Robert Lewis is a reporter for WNYC. He joined the station in December 2012 after a decade as an ink-stained wretch, working for newspapers across the country. He was previously on the investigations team at Newsday where he reported on prescription drug abuse, problems at a local housing authority and the Long Island Power Authority.
Before coming to New York, he spent three years at The Sacramento Bee where he started as a county government reporter and then moved to the business desk to cover real estate and development. He was a finalist for a 2012 Gerald Loeb Award for an investigation of hard money lending in northern California. In addition, his work has appeared on ProPublica, Salon and ABC’s 20/20.
In 2008, he received a master’s degree from UC Berkeley’s Graduate School of Journalism.
Sure it seems like riding the rails is getting more dangerous. But before you panic and hop in a car, here's what federal data shows.
City corrections officers appear to have brought the courts to a virtual halt earlier this week. Defense attorney say as a result some people could spend extra time behind bars. What's the city's reaction? Silence.
The South Street Seaport could be the city's next hot spot, thanks to a $200 million redevelopment project that broke ground Thursday.
Think we learned something from all those Sandy stories of disabled people trapped in high-rises struggling to survive? Think again.
Disability rights groups are suing New York City in Federal Court saying the city's emergency plans are discriminatory and violate federal laws. A ruling could come any day now.
Many people are held in New York City jails for weeks or months before trial who are never ultimately convicted of a crime.
Every day three quarters of the people sitting in a New York City jail are waiting for trial. Most are there for one simple reason: they are too poor to make bail.
Donovan Drayton is free. Sort of.
A judge Wednesday sentenced Drayton to five years behind bars—almost exactly the amount of time he spent on Rikers Island as a pretrial detainee—plus five years of supervised release. That’s effectively a sentence of time served, according to his attorney Michael Warren.
Donovan Drayton was arrested and accused of murder days after a 30-year-old man’s bullet-riddled body was found in the doorway of a single-family home in South Jamaica Queens.
Drayton, a 19-year-old with no criminal record, said he was innocent. But given the severity of the charges, a judge refused to grant bail. So he was sent to Rikers Island pending trial. And there he waited.
The mayor's race may be over for Christine Quinn, but she still has a few more months in her job as City Council Speaker. Thursday was her first day back at work since the primary election and she was back to playing ringmaster.
While a crowd gathers at Ground Zero today to mark the anniversary of the Sept. 11 attacks, a small group of retired NYPD officers will be east on Long Island paying tribute to their friends who died that day.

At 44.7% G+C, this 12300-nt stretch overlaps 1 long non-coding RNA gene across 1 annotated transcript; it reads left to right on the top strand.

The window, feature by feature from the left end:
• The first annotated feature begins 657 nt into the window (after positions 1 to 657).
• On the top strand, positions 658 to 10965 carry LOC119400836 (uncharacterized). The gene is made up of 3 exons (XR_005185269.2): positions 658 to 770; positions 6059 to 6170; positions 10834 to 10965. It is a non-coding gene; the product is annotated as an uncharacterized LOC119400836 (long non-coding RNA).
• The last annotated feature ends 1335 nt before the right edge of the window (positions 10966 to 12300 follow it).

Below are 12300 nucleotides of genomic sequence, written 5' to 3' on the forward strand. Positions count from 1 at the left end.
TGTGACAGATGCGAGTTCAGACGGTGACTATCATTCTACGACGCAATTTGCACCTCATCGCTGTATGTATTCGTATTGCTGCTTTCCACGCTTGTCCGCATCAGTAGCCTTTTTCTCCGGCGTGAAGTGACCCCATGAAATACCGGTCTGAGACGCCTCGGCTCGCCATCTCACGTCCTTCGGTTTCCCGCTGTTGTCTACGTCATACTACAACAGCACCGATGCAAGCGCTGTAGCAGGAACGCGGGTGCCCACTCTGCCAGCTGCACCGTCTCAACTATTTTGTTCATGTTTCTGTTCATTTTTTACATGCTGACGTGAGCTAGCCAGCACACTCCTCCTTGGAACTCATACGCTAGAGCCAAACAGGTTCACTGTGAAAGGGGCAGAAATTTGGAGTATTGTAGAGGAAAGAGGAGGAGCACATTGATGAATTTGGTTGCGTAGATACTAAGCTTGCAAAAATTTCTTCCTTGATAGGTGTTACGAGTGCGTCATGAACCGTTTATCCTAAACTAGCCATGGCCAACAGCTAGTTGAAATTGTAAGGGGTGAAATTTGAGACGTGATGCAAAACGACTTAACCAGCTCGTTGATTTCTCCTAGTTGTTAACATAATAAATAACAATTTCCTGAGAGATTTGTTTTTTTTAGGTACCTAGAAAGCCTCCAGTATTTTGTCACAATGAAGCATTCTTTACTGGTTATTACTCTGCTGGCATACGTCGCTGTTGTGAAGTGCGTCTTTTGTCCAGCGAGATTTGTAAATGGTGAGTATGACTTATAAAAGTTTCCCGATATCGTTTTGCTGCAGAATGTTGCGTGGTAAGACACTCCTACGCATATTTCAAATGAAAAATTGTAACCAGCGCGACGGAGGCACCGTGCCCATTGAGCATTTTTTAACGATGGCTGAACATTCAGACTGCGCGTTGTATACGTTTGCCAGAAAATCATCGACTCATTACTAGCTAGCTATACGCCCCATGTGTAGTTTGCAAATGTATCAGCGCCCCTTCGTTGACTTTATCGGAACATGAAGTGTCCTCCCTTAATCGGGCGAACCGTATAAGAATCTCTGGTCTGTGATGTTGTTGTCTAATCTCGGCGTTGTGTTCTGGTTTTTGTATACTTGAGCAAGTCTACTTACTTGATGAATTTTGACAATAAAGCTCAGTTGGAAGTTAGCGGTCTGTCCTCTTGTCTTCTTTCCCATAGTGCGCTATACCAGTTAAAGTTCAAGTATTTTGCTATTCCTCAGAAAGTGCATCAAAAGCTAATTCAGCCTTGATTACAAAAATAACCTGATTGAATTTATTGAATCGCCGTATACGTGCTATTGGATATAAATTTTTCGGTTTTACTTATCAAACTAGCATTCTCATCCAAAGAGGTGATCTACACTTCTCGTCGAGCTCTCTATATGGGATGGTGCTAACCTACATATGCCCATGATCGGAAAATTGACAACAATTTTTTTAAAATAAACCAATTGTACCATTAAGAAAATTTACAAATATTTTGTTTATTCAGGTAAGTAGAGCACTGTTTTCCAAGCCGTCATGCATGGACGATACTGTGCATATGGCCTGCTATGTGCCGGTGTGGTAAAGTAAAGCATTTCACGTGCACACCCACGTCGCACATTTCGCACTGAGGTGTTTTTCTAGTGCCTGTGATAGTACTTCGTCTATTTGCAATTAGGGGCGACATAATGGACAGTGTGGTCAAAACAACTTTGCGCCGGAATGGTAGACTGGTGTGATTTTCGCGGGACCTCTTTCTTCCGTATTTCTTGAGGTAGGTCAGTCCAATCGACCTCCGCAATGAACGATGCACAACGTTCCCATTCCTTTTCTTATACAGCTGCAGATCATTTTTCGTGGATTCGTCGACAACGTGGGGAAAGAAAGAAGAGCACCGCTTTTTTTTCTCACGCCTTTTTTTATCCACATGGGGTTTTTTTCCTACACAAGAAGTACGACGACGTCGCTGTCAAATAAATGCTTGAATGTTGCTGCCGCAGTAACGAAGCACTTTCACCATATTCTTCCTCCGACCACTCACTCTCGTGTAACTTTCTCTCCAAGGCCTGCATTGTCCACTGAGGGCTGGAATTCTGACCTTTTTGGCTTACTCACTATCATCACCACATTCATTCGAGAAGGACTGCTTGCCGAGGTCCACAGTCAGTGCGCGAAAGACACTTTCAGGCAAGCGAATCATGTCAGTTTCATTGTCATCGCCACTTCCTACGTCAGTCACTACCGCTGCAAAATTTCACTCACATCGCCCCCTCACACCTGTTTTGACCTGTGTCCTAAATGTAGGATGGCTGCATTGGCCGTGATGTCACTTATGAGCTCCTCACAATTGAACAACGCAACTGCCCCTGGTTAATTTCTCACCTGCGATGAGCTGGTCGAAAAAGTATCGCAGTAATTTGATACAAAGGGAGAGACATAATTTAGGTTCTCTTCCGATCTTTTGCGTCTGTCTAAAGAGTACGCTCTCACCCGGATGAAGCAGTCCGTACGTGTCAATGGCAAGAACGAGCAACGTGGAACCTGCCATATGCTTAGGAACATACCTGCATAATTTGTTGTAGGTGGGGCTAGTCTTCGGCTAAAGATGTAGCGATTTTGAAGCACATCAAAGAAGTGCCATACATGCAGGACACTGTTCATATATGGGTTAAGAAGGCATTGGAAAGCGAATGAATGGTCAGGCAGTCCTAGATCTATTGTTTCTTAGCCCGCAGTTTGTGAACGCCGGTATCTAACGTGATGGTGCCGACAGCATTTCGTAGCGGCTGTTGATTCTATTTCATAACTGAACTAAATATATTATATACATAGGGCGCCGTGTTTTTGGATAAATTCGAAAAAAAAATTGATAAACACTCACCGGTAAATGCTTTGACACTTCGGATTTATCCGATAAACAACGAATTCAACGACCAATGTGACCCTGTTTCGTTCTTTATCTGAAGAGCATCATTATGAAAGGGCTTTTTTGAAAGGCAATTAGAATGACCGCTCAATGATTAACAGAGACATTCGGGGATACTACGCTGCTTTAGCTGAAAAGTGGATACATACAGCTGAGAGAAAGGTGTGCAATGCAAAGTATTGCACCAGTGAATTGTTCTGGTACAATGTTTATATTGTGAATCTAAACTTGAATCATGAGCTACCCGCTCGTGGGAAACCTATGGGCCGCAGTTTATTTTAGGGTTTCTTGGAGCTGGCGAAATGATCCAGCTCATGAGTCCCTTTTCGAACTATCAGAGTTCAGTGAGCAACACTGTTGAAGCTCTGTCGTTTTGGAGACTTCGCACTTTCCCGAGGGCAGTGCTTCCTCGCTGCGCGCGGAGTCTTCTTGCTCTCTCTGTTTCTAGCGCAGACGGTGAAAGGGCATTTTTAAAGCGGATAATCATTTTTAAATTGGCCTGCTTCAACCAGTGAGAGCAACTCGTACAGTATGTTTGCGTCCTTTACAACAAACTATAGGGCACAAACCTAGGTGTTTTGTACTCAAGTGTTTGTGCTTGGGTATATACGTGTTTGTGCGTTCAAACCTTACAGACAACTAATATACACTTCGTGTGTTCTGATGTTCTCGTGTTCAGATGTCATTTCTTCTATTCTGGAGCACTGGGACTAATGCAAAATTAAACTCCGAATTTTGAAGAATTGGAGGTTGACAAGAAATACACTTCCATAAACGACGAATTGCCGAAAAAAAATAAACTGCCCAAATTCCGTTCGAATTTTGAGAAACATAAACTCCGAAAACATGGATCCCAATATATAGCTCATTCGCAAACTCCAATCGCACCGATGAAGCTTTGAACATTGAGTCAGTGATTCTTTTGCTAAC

Sunday's fall festival at Rochdale Village in Jamaica, Queens had music, food, and plenty of candidates trying to woo the largely Democratic and black crowd. Would-be mayors, council members, and borough presidents turned out, as did the two Democratic comptroller candidates - Eliot Spitzer and Scott Stringer - who are in a virtual tie heading into Tuesday's primary.
Bill de Blasio is steadily gaining in the polls among the Democratic field of candidates vying to become the next New York mayor. But this week's Quinnipiac poll showing him leading at 43 percent also found nearly a quarter of likely voters saying they could very well change their minds by the Sept. 10 primary.
The father of a 1-year-old boy shot to death in his stroller Sunday night is still not cooperating with police.
A grand jury refused to indict a Queens man who was arrested last week for making an angry Facebook post in response to the George Zimmerman verdict. But although the case was dismissed, he remains in jail for violating his parole.
A former supervisor at the Indian Point nuclear power plant was arrested Tuesday for allegedly falsifying records in an effort to keep the plant from having to shut down. It's just the latest headache for owner Entergy Corporation, which has been trying since 2007 to get the plant's two 40-year-old reactors relicensed.
George Zimmerman is free after killing Trayvon Martin. But a Queens man is in jail for what he posted on Facebook in response to last week's not guilty verdict.
The testing industry has swelled since the No Child Left Behind Act required all states to measure performance with standardized exams. With the rapid growth have come errors, large and small, including last week's scanning issues that delayed the scoring of the June Regents exams. WNYC, with the help of the National Center for Fair and Open Testing, compiled a list of the top 12 testing company errors since 1999. If you know of any others worth mentioning, let us know!
When New York State Senator John Sampson was arrested last month for allegedly embezzling $440,000 from foreclosure sales, the curtain pulled back on a little known corner of the state’s justice system – the job of foreclosure referee.